The Philippine Amusement and Gaming Corporation (PAGCOR) has approved a P34.64 million ($717,000) grant to cities and local government units that host a Casino Filipino branch to help offset lost revenue due to Covid.
The financial aid, according to PAGCOR Chairman and CEO Andrea Domingo, will help some of PAGCOR’s host cities cushion the impact of the pandemic on the local economy.
At the height of the strict lockdowns in April 2020, PAGCOR suspended the release of host cities share due to revenue losses caused by the suspension of PAGCOR’s gaming operations and limited operating capacity when the community restrictions eventually eased up.
“We resumed payment of the host cities’ share in January 2021, provided that the Casino Filipino branch is allowed to operate by host local government unit, and on the condition that said branch meets the minimum target or operates at break-even at least,” Domingo explained.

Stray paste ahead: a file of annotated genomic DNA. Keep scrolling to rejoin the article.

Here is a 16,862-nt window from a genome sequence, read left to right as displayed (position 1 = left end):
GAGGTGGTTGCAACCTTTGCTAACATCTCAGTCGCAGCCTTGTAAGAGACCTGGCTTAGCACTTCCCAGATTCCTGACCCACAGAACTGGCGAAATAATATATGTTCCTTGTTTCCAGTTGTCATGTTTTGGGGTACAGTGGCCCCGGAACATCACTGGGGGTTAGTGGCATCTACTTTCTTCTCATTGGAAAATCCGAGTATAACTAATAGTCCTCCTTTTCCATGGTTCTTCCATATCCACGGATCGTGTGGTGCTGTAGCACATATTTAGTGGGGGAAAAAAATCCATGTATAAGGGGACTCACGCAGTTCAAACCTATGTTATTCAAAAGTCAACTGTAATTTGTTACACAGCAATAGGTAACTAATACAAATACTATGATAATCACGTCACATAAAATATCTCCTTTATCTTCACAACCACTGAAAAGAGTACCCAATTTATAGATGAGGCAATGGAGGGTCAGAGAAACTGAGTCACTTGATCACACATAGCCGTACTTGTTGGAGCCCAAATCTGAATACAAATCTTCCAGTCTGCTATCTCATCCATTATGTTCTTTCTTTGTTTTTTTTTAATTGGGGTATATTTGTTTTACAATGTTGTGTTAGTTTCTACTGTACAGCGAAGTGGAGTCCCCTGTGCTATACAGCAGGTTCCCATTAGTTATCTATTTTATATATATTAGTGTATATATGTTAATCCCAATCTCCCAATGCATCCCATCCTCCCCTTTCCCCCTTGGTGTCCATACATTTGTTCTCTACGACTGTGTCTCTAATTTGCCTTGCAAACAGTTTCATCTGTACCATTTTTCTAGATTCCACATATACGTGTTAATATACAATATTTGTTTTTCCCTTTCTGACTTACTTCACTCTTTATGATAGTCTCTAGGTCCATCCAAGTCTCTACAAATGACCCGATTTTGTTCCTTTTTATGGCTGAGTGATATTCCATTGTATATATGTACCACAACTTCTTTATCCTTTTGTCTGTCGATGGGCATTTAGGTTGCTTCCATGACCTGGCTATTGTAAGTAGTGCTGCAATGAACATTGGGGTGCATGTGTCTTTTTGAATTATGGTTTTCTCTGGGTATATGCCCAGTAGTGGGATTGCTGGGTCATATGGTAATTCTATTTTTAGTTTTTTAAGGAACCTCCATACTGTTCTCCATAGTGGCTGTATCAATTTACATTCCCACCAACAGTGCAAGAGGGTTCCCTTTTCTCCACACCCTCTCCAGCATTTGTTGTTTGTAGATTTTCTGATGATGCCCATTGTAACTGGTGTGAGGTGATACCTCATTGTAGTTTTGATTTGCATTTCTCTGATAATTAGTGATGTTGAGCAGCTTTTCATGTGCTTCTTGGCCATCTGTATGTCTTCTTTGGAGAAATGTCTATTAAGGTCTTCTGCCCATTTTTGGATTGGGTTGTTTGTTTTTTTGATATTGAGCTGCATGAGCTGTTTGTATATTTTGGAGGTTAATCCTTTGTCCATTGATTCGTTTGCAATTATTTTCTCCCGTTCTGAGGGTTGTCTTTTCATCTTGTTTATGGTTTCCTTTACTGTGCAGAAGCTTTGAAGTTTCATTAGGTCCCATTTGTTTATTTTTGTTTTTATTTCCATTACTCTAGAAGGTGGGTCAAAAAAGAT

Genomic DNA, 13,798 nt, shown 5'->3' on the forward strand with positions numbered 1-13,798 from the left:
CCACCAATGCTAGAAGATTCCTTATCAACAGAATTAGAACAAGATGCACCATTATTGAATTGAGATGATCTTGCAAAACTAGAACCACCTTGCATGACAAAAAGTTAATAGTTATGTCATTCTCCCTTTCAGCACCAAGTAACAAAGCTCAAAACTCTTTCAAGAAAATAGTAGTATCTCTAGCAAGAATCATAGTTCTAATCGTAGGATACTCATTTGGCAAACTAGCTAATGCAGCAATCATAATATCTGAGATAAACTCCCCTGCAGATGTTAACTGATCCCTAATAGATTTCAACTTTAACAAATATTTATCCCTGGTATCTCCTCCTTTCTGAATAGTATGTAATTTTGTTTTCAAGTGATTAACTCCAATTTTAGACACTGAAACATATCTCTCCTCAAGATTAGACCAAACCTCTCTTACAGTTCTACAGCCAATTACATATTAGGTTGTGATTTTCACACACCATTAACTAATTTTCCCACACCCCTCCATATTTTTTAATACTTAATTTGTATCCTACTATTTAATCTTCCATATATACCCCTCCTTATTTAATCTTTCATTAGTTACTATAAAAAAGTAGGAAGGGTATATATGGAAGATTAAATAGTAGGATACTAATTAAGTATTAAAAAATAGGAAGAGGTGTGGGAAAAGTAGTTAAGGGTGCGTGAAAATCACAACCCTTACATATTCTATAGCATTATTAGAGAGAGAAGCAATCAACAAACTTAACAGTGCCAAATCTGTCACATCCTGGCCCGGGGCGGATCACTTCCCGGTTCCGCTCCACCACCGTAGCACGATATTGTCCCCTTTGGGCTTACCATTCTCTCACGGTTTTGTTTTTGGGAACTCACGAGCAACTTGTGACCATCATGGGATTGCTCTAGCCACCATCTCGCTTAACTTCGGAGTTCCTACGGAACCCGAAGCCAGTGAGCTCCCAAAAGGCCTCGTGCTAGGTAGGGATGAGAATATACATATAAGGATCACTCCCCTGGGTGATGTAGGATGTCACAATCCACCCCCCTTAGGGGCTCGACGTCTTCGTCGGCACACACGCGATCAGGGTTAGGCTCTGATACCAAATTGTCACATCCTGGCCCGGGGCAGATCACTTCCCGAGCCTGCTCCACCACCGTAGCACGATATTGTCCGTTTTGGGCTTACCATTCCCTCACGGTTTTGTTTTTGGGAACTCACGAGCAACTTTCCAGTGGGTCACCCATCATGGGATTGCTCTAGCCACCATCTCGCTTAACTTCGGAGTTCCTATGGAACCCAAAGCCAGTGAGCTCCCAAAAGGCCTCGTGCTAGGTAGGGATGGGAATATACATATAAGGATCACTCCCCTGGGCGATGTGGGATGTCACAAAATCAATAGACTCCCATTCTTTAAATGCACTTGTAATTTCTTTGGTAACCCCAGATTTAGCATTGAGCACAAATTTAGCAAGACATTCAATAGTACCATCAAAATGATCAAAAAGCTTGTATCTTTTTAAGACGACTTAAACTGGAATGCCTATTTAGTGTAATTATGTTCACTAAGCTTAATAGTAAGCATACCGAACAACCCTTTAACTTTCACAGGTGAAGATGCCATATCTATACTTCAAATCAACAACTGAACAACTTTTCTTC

“With the approved grant of P34.64 million, our host cities will be able to receive financial support that is almost equivalent to their host city share allocation under full operational capacity,” she added.
From 2016 to March 2020, PAGCOR has remitted over P1.93 billion to cities nationwide that host a Casino Filipino branch. Among these were the local governments of Manila, Pasay, Angeles City, Olongapo, Tagaytay, Cavite, Cebu, Lapu-Lapu City, Mandaue City, Bacolod, Negros Occidental, Iloilo, Laoag City, Ilocos Norte and Davao.
According to Domingo, the amount remitted by PAGCOR to its host communities is being used for various projects including infrastructure, basic health services, peace and order, livelihood, emergency assistance to calamity victims, education programs, anti-drug abuse campaigns, among others.
“PAGCOR is able to produce revenues that help boost community development projects by regulating gaming and preventing the proliferation of illegal gambling in the Philippines. Through the share, many cities that host a Casino Filipino branch were able to fund sustainable programs, such as water filtering systems in their public schools or funding for disaster response initiatives,” she said.